The Lisbon Treaty Referendum: A Thought On The Future Of The EU

With the heinous stigma it has earned, I’ll forgive anyone who wishes to express outrage at what I’m about to say. Aside from the obvious inhumanity it committed, we can learn so much about the future of the structure of the EU, by looking at the construct of the Third Reich. It sounds preposterous but hear me out.

Stripping away it’s wrathful nature–purely for this exercise–anyone could look at the skeletal blueprint of it’s socio-economic and political structure and say it seemed idealistic on paper; a political system which wished to blur out countries’ differences for commonality. The Third Reich government, despite it’s “best” efforts, was not a coordinated, co-operating body, but a collection of individuals each trying to gain more power and influence through it’s President. This process allowed more scrupulous/ambitious individuals to get away with implementing the more radical parts of the “common good” ideology, and in doing so, win political favour. Ultimately the economy of the Third Reich failed because it was not enough of a command economy to “succeed” in the way the Soviet did, nor was it capitalist enough to rely on the strength of private enterprise the way it did in America.

It is one thing to be an optimist, it is quite another thing indeed to be ignorant to the proven pattern of causality. The direction in which the EU and The Lisbon Treaty is headed will be for similar consequences, optimism or not. Britain as one of the strongest countries in Europe, has far too much, not least in the way of it’s heritage with the US, to lose for the sake of “commonality” with it’s EU neighbours. One of the greatest things that has come out of this extremely long period of peacetime, is our freedom to vote. At a pinnacle moment in Britain’s history, this is EXACTLY why we need a true spearhead to lead the country in exercising our right, now more than ever.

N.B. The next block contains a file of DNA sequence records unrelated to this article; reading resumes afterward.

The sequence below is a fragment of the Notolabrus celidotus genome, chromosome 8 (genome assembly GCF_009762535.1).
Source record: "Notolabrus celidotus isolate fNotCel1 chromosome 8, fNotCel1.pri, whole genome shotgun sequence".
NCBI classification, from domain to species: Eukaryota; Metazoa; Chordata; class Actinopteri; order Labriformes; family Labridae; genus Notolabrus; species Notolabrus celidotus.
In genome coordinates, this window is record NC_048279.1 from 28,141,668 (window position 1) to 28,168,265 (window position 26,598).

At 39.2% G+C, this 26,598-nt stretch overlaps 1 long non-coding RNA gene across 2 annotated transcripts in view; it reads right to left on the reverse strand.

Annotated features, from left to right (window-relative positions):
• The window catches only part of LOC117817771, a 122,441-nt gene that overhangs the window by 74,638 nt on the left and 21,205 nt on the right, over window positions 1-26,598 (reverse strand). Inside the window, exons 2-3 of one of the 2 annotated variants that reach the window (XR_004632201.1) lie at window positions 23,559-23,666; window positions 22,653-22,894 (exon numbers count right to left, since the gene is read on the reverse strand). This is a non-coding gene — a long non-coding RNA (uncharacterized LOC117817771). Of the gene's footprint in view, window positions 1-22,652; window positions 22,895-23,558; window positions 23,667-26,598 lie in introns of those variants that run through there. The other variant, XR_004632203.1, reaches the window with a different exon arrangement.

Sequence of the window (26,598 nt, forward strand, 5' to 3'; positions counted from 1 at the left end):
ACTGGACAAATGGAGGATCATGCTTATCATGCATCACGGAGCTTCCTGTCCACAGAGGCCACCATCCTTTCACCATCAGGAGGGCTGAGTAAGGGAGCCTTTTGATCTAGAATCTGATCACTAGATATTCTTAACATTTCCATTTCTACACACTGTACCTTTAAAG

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2 comments
  1. You’ve been heard out.

    However, the comparison really seems a stretch. You can’t really equate a single government structure to a loose federation of countries combining their numbers and wealth for economic power, and perhaps now a little more political clout.

    As for whether Britain benefits from not being a part of the Euro exchange, time will tell. At some point, I suspect, they won’t be able to continue to have their cake and eat it as well.

  2. Muyiwa Adeola said:

    I do not think it necessary for any nation to surrender their sovereignty and even in America that we are trying to copy or emulate have different laws governing the different states, but I don’t think its ever going to be the same with Europe with all the stealth laws that we are meant to just embrace with no opt out. I had thought Ireland was going to save the day but unfortunately they caved in! Britain indeed has more to lose but time will tell!

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